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Sat, May 7, 2016 4:22 PM
My personal hotspot is missing since I upgraded cell plan to unlimited data.
4 years ago
You cannot use tethering or mobile hotspot with the unlimited data plan.
No, tethering and use of your device as a mobile hotspot are not allowed.
It's posted on the terms and conditions page of the unlimited plan. It has always been this way, even with grandfathered unlimited plans from the original iPhone days. No tethering is allowed. You may freely switch to a Mobile Share Value plan that offers mobile hotspot if it is a feature that is needed.
I have a Go Phone plan...Can I use my hotspot? It worked a month ago, now it doesn't work.
Thanks so much!
ACE - Sage
you can tether with iPhones or ATT phones on the $45 and $60 plans. We have many reports of problems activating the hotspot. Call ATT about turning it on on your account.
🐾 (The following is included after all posts to save typing) I don’t work for AT&T. My replies are based on experience and reading content available on the website. Our answers are honest, but not always appreciated. If you posted personal information, please edit and remove.
Just happened to me too, and the worst part is that in my case I was actually lied to by the customer service rep I talked to (he tried to tell me it would be available "After I signed the customer service agreement with DirectTV and after it had been installed"). That was an obvious attempt to get me locked into the service before I found out AT&T intentionally misdirects people about this. Fortunately, I got suspicious and did some research before DirectTV was installed, found out the truth, and cancelled everything.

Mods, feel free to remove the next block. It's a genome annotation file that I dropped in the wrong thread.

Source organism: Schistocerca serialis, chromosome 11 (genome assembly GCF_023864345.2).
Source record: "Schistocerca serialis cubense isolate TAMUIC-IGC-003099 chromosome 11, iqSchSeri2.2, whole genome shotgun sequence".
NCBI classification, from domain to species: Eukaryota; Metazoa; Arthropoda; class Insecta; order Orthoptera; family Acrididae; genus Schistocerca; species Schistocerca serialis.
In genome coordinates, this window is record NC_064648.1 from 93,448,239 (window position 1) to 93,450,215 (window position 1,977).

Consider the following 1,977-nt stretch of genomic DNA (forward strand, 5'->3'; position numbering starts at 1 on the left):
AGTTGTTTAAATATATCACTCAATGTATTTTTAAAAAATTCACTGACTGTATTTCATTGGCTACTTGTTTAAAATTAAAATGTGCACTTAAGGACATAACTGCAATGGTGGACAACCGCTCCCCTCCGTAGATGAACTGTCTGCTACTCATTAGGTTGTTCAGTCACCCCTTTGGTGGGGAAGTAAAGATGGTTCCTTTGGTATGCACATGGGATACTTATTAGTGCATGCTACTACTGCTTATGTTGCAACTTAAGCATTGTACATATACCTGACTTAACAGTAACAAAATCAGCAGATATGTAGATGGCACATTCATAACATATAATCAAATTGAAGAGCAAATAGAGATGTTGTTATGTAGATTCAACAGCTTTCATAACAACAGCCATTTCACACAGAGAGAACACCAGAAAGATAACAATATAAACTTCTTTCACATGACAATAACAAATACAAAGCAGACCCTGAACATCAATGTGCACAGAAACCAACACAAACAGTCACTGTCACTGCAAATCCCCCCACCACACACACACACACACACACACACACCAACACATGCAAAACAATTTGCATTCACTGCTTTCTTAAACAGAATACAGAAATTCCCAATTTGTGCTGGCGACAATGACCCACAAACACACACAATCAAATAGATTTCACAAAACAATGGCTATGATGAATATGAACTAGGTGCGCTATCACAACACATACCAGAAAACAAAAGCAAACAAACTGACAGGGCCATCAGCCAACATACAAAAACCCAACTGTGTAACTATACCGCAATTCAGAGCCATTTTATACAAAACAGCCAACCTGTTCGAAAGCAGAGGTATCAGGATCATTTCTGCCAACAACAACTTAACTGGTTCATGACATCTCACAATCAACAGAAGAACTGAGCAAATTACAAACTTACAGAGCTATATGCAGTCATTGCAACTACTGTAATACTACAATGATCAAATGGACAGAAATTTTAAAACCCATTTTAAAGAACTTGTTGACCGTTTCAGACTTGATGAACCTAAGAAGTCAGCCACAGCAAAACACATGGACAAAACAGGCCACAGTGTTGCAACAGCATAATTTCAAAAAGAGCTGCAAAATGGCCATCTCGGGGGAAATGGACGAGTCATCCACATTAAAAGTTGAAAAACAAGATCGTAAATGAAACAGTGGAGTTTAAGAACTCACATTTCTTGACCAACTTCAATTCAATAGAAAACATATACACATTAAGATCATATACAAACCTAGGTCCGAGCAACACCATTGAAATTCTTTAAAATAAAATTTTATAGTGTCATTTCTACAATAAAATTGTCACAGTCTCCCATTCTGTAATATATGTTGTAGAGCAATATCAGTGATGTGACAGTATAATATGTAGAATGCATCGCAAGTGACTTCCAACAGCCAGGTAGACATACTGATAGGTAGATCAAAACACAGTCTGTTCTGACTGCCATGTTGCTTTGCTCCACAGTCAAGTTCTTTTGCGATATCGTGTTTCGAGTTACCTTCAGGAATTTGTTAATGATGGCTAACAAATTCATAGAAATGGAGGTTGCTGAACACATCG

The fact that this plan can't be used with any device other than a phone or a tablet (and then with no tethering allowed) should be front and center. I know this comes as a baffling suprise to AT&T employees, but customers don't like digging through 200-page "agreements" to find massive caveats like this. And frankly, if I had been tricked into getting DirectTV before being told about these caveats, as the "customer service" rep I talked to seemed to intend by lying about it, I would have sued for damages and false representation (I have a recording of the conversation between me and the rep).
That is not what you posted on the other thread. Now who is misleading?
Since it is in every publication of the unlimited plan and in NO LESS THAN FOUR places on the website, anyone who reads can see the conditions and limitations of the plan.
Yea, I had the hotspot and now it is gone. Confusing!
ACE - Expert
@jmhiphone5 They didn't remove your feature, you switched to a plan that doesn't have that feature. That plan you switched to never had the feature.
@jmhiphone5 wrote:Oh my goodness! This is so unethical! Perhaps this is a perfect time to switch to Verizon. How can they present included features like a hotspot and in my case, I actually had one...and then just remove it? Seems illegal too! I find that BBB complaints help as those in the company just give you the run-around!
It is not unethical, or illegal. It is the conditions of both the old and new unlimited data plan. Both BBB and the FCC won't pay any attention to such a complaint as it's totally within ATT rights.
It was listed in 4 places that you cannot use your hotspot, (see my pictures above).
You just bough a plate at an all you can eat buffet - you can't feed others off your plate and no doggy bags.
Even if AT&T were to allow a small bit of tethering like Sprint, 3 or 5 gigabytes, there would still be dissent. Expectation that wireless can be a substitute for wired broadband is a sentiment among a lot of consumers, yet that is technically one of the most improbable things ever.